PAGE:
From the freckly faced 7 year old missing her two front teeth. After staring with her mouth open for a full minute she came up with NECK-SLIT, POINT-TO-EAR, VIGOROUSLY-SHAKE-HEAD, to which I politely responded, THUMB-UP, WINK. I created a monster with that, unfortunately. She stuck to me like a magnet for the next hour, trying out new sign creations she thought up.
From the same girl who loved to “sign” and had befriended my 5 year old. Initially they asked if she could swim with her on the other side of the rope in the deeper end. When I said no, she then approached MY MOM to ask HER if they could go. Maybe she thought she didn’t sign it clearly enough for Deaf Mom so Hearing Grandma would surely override. Sorry sista.
From the probably 7 year old little karate shit with the mohawk who was using one of the balls we brought and so graciously shared with the other kids to bounce off my 2 year old’s head who gleefully swam by, babbling. I moved in closer at that point to step in, when the kid turns to me and asks me something while laughing and pointing to my son. With no clue what he could be referring to, I smiled at first, but being 7 he was saying something specific about my son in front of a bunch of kids, and I didn’t want to bluff so I informed him I was deaf in a firm, pleasant way while making my way past him. He then proceeded to swim around trying to get other kids to “talk to her because she can’t hear”. Oooohh. Always mindful my children are watching me, I do try to be as graceful as I can. I simply went back over to him smiling, removed our ball from his hands and said, “You’re so funny. I’ll take my ball back now.” HA HA! Get your own ball, kid.
With these few exceptions, most people are mindful of their social graces. You just never know when you’ll get a weird question from someone, or kids are just experiencing their first encounter with a deaf person. The only thing you can control is your own reaction, really. Over time, I’ve learned with practice I can handle most social hiccups, even though you’ll never be prepared for everything.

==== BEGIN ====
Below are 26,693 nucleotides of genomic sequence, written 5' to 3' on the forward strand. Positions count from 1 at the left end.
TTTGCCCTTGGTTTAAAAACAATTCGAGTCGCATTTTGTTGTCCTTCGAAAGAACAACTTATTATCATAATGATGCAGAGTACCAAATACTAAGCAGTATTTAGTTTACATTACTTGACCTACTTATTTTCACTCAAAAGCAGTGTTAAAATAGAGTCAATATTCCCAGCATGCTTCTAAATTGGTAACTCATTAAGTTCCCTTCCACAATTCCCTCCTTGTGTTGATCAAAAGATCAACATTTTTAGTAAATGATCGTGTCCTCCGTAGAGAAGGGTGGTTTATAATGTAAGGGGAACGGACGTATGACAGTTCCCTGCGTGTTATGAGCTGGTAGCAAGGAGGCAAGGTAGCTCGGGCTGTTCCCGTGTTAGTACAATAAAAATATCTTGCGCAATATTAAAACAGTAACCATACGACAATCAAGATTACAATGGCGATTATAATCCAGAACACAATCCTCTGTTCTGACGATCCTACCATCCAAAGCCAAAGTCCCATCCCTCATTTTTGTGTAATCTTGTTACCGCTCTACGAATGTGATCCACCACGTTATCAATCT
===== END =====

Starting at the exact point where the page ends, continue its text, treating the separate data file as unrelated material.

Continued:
God laughs when you prepare..
One day, everyone suddenly got out of the pool, so we followed suit. Normally you can follow others’ visual cues to piece together what’s happening but all I could gather was some people were drying off, some making their way out like they were leaving. Uhp, time to go. I couldn’t figure out why. I inquired of the lifeguard who was walking by and asked if they were closing. He began a casual explanation of 3-4 sentences that I couldn’t quite make out. It wasn’t making sense. Still I asked again, feeling almost apologetic I couldn’t piece this together. After a couple more tries, he shortened it to one word while pointing upward. And I understood it.
I jerked my head back and looked straight up into a blue sunny sky.
“Thunder?” I asked. He then pointed beyond the trees to reveal some gray clouds creeping up. Downpour 10 minutes later. Welcome to the East Coast.
Frame of reference (and visuals!) is everything in communication. But it’s a good reminder not to take myself too seriously.
As Labor Day draws near and this sweet summer place closes for the year, I celebrate these two guys. My kids. I am constantly reminded to see things and myself through their eyes. They will know their parents are deaf. They will see the beauty in communicating with us visually. And for those who don’t know ASL, my kids will see creative (and hopefully graceful) solutions in action. Every day is an opportunity. Every day is a gift.
For Deaf and hard of hearing people, new social situations around a pool can make someone feel like a real fish out of water.
It’s hard to feel 100 percent confident in these times. Heck, it can feel pretty silly. But, I’m grateful for friends and family who can relate to this. I KNOW I’m not alone. As a mom or as a deaf person. Every deaf person has a crazy communication story. Every mom has a crazy-day-mom story. This is a crazy-day-deaf-mom story. Same thing but crazier!